Guided Trips

FISHING REPORT AND SYNOPSIS: 08/16/2019

Fishing has slowed down in some places and heated up in others. Smallmouth bass fishing on the streams of the Cumberland Plateau has been good to excellent while the tailwaters have slowed down somewhat.

In the Smokies, streams are getting low and warm. Stick with mid and high elevation streams for now until we get some rain and cooler weather. Right now it looks like this will probably last until the end of the month although we do have some rain forecast next week. Let's hope that happens! A variety of bugs are working here, but lean heavily on your terrestrial box.

The Caney Fork in particular has been tough the last few days. A combination of factors has been hard on the river including striped bass which eat a tremendous number of trout. Overall fishing pressure has also contributed to tough fishing. Those fish have become educated!!! Think small on your midges and you should at least find a few trout.

The Clinch seems to be in the middle of the annual late summer drawdown of Norris Lake. High water will be the norm here for the next few weeks. If you don't have a boat, then don't bother.

Fall fishing is not far off. The Clinch should fish well unless we have a wet fall. Sometime between mid October and early November, we should see flows start to come down. The Smokies are my personal favorite for fall fishing. The fish will be hungry and maybe even looking up!

Photo of the Month: Guide Trip Fish of the Year? Maybe...

Photo of the Month: Guide Trip Fish of the Year? Maybe...

Thursday, November 26, 2009

Smokies Excursion


The Smokies call my name year round, but my favorite time to go is the fall. The leaves are gone now and the streams are cooling down, but it is still the perfect time to go. My cousin Nathan and I had been planning a camping trip during Thanksgiving break for a couple of months. As the time approached, we decided to cut the trip down to just one night because the forecast was not ideal.

We made the drive up on Monday, stopping by Little River Outfitters as usual to say hi to everyone and allow Nathan to pick up a fishing license. I also wanted to give Byron one of the streamers that I've been catching all my stripers on so he can try it out on some of the lakes he fishes. After stopping at the shop, we drove on towards Elkmont. I wanted to check a couple of spots for big fish and was amazed to find a monster at the first place we checked. Luck was not on my side and after fishing for it awhile, the big fish spooked.

After trying for the big fish it was time to get a campsite. There were more people at Elkmont than I expected, but there were still lots of empty sites. We set up the tent and spent a little time foraging for firewood. A big fire was perfect for the chilly night in the mountains and we spent the evening sitting around the fire.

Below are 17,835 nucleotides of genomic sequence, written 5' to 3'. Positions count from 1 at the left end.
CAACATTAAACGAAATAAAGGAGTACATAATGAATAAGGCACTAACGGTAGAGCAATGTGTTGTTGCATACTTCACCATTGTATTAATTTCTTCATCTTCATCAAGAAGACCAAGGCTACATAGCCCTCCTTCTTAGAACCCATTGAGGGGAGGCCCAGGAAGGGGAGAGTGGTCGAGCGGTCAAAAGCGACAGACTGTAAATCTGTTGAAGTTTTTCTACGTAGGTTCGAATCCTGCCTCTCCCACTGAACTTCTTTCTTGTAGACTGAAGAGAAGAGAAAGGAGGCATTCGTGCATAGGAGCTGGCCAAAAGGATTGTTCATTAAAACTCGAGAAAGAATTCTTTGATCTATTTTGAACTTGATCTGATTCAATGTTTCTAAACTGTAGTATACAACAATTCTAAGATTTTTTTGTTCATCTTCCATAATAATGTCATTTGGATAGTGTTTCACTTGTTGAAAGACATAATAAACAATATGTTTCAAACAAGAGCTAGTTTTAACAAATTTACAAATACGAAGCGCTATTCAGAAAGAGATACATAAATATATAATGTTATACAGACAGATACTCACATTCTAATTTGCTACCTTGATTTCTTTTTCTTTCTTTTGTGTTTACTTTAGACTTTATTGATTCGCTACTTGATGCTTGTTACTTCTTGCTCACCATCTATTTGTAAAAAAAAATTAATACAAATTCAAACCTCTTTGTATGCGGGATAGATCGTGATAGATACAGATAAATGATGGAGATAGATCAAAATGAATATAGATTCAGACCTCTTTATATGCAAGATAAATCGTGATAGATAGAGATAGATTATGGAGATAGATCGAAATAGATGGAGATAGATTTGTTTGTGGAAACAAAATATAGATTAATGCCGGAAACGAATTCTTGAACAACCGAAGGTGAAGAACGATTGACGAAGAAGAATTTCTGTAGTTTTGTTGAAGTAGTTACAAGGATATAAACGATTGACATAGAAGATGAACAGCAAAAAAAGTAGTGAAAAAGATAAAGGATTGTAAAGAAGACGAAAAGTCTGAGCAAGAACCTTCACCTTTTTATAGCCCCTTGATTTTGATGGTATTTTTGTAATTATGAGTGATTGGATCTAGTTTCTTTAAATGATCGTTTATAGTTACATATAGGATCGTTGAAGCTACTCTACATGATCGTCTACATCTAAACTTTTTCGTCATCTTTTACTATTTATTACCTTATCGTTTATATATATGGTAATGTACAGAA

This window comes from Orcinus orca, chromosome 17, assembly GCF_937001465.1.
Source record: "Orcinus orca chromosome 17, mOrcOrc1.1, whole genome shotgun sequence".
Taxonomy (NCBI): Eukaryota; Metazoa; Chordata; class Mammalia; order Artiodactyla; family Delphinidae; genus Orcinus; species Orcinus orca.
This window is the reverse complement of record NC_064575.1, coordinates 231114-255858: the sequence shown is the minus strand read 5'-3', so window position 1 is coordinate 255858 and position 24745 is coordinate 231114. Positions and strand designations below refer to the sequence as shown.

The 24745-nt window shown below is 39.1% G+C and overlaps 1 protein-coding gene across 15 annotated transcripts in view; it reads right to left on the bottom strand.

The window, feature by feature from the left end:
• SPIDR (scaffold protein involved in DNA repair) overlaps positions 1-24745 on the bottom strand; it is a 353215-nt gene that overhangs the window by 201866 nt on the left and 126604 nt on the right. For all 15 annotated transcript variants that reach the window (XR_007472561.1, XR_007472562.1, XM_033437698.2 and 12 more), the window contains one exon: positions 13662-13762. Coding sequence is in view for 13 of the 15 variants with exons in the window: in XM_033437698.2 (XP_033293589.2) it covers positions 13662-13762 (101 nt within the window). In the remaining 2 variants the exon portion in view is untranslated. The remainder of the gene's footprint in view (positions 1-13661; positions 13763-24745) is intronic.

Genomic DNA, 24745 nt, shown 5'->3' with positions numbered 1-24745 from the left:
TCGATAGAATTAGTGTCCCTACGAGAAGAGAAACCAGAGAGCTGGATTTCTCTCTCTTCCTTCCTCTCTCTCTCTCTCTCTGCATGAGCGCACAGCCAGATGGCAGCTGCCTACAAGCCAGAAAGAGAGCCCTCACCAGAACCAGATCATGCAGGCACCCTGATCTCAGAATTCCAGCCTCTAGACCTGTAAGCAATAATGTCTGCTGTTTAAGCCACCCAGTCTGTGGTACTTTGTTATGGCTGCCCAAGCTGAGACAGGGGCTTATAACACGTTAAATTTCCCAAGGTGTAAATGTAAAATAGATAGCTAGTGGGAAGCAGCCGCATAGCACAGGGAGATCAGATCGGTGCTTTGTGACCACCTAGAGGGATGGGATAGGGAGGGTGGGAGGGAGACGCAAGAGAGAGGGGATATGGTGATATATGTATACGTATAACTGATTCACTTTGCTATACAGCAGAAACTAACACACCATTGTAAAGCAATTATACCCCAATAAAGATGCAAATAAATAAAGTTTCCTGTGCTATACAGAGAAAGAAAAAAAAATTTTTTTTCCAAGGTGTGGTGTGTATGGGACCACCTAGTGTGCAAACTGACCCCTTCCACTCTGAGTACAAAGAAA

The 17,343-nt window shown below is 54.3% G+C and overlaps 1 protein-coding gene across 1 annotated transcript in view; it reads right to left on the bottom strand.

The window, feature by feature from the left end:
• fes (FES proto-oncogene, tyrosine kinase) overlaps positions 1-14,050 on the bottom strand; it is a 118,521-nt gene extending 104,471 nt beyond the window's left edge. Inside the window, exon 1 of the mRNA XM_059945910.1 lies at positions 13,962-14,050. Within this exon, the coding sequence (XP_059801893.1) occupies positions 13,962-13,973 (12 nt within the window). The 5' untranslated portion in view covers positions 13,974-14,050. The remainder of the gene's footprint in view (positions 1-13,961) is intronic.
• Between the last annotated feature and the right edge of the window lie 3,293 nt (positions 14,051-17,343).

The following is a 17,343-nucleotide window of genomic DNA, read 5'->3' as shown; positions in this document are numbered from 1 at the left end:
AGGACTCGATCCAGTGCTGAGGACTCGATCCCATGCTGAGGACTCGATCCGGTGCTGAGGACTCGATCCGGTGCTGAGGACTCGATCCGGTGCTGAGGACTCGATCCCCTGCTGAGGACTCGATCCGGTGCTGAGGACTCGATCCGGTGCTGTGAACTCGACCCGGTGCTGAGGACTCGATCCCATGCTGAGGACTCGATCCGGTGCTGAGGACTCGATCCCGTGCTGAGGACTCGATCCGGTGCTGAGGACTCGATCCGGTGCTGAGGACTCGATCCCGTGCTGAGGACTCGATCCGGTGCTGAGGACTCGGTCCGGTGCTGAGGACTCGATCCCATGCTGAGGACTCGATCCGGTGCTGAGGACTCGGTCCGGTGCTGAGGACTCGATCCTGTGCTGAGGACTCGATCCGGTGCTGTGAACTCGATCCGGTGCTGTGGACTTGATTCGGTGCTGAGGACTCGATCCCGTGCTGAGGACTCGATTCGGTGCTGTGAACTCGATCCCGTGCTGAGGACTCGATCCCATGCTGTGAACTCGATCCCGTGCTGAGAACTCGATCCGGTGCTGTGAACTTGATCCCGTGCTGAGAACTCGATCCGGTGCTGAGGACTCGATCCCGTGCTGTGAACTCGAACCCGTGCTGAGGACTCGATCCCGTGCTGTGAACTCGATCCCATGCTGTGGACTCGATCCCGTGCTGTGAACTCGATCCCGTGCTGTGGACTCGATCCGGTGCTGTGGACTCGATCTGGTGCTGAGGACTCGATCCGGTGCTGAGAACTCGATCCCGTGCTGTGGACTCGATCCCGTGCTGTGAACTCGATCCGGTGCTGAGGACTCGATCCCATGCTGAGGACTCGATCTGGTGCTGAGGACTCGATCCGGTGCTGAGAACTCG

I had planned on getting up early to stalk big fish but was feeling kind of lazy when I woke up. Instead we lazied around the campsite and cooked up a big breakfast before heading out to fish. The destination for the day was the Middle Prong of the Little Pigeon. We wanted to hike a short distance up the Ramsey Cascades trail and drop into the gorge section for rainbows and brookies.



The day had started out with plenty of sunshine, but as we got closer to the trailhead the clouds thickened. When we started up the trail, the sun was completely obscured by the clouds. In general I like cloudy days better, but in the cold months I prefer sunny days. The water temperature never came up at all, but the 47 degree temperature was not too bad. The fish still eat just fine in the colder water but are concentrated in softer water. This seems to be the case now as all the fish we caught came from the pools and slower runs instead of pocket water. For the next few months it will be important to focus on these types of water to find success.


I had been hoping to fish dries but most of our fish came on nymphs. The two best patterns were a Prince Nymph and a Tellico nymph. Both Nathan and I were fishing tandem rigs with other patterns but these two were easily the best producers. There were a few little dark stoneflies flying about and a stray caddis or two but that was it. I did coax a few fish to a stimulator in the slower water, but in general they just weren't interested in rising.


We eventually decided to call it a day. Between the two of us we managed between 20 and 30 fish which isn't too bad. From now on the fishing will tend to be slow although excellent fishing can still be had if you time your trips right. I'll be fishing tailwaters more for the next few months but will still get to the mountains on a fairly regular basis as well...



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